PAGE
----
553, 557, 347 N.Y.S.2d 22, 300 N.E.2d 403 (1973); Albergo v.
Deer Park Meat Farms, 138 A.D.2d 656, 656, 526 N.Y.S.2d 580, 581
(2d Dep't 1988). In this case, Sebco had a duty to maintain its
equipment as shown by its contract with the apartment house.
See, e.g., Rogers, 32 N.Y.2d at 559, 347 N.Y.S.2d 22,
300 N.E.2d 403. However, Velez has not shown that Sebco had actual or
constructive notice of the defect.
Actual or constructive notice means that the defendant knew or
should have known about the defect. Rogers, 32 N.Y.2d at 559,
347 N.Y.S.2d 22, 300 N.E.2d 403; Koch v. Otis Elevator Co.,
10 A.D.2d 464, 467, 200 N.Y.S.2d 700, 703 (1st Dep't 1960). Velez
does not contend, nor can she, that Sebco had actual notice of
the defect. There is no evidence of any report to Sebco that the
glass on the dryer door was defective. Nor is there any evidence
of a similar problem occurring in any other machine in the
However, Velez does contend that Sebco had constructive notice
because a reasonable inspection of the dryer door would have
revealed its defective condition. Velez asserts that a trained
technician familiar with moldings and casings would have spotted
the defect, though an ordinary user, like Velez, might not.
Although constructive notice can be inferred from
circumstantial evidence, see Rogers, 32 N.Y.2d at 561,
347 N.Y.S.2d 22, 300 N.E.2d 403, Velez does not offer any evidence
to support her assertions. There is no expert testimony or other
evidence demonstrating that a reasonably prudent technician would
have found the defect during a regularly scheduled inspection.
See Buria, 7 A.D.2d at 488, 184 N.Y.S.2d at 397 ("Negligence is
not established unless it be shown that proper testing would have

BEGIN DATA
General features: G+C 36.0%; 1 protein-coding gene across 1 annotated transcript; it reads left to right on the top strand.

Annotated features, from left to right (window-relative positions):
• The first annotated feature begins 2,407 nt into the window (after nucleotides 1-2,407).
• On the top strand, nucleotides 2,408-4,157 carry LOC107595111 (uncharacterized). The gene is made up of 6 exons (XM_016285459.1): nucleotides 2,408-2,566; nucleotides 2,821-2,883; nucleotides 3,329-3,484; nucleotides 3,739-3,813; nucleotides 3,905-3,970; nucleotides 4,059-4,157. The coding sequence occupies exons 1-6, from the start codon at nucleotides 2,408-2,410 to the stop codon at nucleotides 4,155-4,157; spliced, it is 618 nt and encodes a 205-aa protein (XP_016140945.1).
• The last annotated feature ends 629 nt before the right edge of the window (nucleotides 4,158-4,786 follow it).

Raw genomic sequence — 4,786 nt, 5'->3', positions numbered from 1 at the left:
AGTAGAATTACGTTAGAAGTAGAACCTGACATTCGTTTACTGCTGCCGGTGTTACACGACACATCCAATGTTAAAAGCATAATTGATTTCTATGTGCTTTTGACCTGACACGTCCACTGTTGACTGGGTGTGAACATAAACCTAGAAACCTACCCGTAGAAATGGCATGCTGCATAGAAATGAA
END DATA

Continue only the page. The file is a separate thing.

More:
disclosed the [mechanism] to have been defective."); cf.
Albergo, 138 A.D.2d 656, 526 N.Y.S.2d 580 (holding that because
the plaintiff presented expert testimony "that a reasonable
inspection of the shopping cart would have given defendant notice
of the wheel's defective condition," the case was properly given
to the jury.). As explained above, Velez cannot simply rely on
conclusory statements in opposing a motion for summary judgment;
rather, she must come forward with specific facts and evidence.
Fed.R.Civ.P. 56(e); see also Legal Aid Society v. City of New
York, 114 F. Supp.2d 204 (S.D.N.Y. 2000); Ying Jing Gan v. City
of New York, 996 F.2d 522, 532 (2d Cir. 1993).
Velez also contends that Sebco unfairly prejudiced Velez's case
by not disclosing the age of the dryer. Velez alleges that Sebco
used the dryer beyond the warranted life of the machine, and
therefore, the machine could be expected to malfunction. This
argument suffers from the same defect as above. Velez has failed
to produce any expert testimony or other evidence to show that
using a machine beyond the warranted term means that the machine
is likely to malfunction. This type of evidence can be procured
without knowing the exact age of the dryer; therefore,
plaintiff's case was not prejudiced.
Because Velez has not put forth any evidence to demonstrate
that Sebco had actual or constructive notice of the defect, Velez
cannot make out a prima facie case of negligence.
For the reasons set forth above, Sebco's motion for summary
judgment is granted.